The Cease of Journalism in the Digital Age Waking up on a Sunday morning, enjoying a freshly brewed mug of coffee, relaxing at home reading the newspaper… to most Americans, this would seem like an ideal leisurely weekend. This has been a social norm for almost a century up until only recently. Now, we find ourselves lazily staying in bed catching up on social media, text messages, and the occasional news blurb located conveniently within our smartphones. Because of this conveniency, technology has had a considerable negative impact on traditional journalism during the last decade.
Whether it’s just trying to get the information out there or trying to prevent these situations, news reporters make society uneasy because of the information they are putting out into the world
Society expect to be constantly entertained; they have become so concerned with things such as who the latest star is dating, scandals, or dumb people doing rather idiotic things. Much of society have been consumed in their personal instant gratification and what makes them “happy”. When on an off chance that news does show things that are serious and impactful(not necessarily positive things that is happening in the world) people have become so numb that the best they could do is feel sympathetic and at worst continue on with their day. The other part of the problem is that those behind what is being published and shown on the news media have been absorbed in their avarice nature, whatever allows them to make as much profit they do. “Writing thousands of hours of coverage from what could have been summarized in a couple of minutes every few weeks, a new rhetorical strategy was developed, or-let’s be generous-evolved”(6), Saunders describes the new formula formed by mass news firms that would yield the most profit.
The Bill of Rights is a collective of 10 very important rights that Americans are entitled to. However, when it comes to ranking their importance, the first amendment wins first place. That is our right to free speech, religion, petition, peaceful assembly, and press. This is the right that puts in the hands of the people the right to make change.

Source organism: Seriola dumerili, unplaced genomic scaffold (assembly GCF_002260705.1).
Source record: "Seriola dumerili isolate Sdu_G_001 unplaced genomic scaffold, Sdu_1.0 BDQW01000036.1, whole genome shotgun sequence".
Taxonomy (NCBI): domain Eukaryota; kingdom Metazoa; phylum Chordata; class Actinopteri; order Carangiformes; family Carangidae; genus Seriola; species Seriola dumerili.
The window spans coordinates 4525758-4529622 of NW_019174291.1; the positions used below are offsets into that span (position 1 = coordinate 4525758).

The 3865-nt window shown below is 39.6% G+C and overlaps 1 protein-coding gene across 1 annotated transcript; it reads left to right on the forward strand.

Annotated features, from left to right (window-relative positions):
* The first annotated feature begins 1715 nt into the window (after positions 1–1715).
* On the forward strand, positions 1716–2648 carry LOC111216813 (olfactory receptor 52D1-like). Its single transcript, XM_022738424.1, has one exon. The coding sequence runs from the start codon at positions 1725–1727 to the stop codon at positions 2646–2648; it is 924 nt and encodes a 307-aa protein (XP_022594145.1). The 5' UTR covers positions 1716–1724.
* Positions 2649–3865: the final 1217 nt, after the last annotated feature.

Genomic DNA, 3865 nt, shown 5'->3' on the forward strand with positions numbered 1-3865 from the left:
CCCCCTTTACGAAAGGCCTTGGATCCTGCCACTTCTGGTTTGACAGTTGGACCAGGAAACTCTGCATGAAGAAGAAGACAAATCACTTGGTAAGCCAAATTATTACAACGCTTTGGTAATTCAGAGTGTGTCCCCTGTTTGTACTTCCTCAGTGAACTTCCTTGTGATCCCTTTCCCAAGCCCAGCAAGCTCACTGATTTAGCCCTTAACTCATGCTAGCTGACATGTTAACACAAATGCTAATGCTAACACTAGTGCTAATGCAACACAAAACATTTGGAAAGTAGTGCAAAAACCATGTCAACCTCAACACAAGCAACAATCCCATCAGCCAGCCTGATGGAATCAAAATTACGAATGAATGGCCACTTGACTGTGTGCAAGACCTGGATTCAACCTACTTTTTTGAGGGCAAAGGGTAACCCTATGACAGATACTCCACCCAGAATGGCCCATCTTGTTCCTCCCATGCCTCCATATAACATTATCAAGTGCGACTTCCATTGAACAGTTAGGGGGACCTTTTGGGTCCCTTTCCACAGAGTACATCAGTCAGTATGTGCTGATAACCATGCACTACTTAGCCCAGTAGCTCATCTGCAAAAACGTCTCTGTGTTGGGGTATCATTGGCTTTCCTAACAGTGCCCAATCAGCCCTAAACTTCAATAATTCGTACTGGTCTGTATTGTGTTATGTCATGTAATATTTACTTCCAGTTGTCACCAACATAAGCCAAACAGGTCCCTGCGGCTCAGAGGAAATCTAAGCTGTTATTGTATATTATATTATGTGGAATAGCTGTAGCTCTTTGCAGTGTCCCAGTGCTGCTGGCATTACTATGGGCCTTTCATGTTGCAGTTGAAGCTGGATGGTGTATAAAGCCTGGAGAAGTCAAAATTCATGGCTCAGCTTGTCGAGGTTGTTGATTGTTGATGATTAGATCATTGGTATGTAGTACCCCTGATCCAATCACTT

Public trust in the media has been declining continuously over the past five years. In a Gallup study, it was reported that, “Americans' trust and confidence in the mass media "to report the news fully, accurately and fairly" has dropped to its lowest level in Gallup polling history, with 32% saying they have a great deal or fair amount of trust in the media” (Swift). This type of mistrust is because of the bias in the new forms of media today. Bias may have been easier to keep in check when there were fewer news sources. However, with the ease of access to the internet and the rise of citizen journalists and fake news sites, the public is finding more and more stories they most see shared are false.
The phenomena of impartiality and objectivity are the most popular objects for discussion in the circles of journalists and media experts nowadays. There is controversy whether these theoretical concepts have practical application and whether they are essential elements of modern journalism. In this case it is significant to understand what elements of impartiality are topical for contemporaneity and whether there is a need to strive for impartiality at all. First of all, it is important to understand the meaning of the word «impartiality».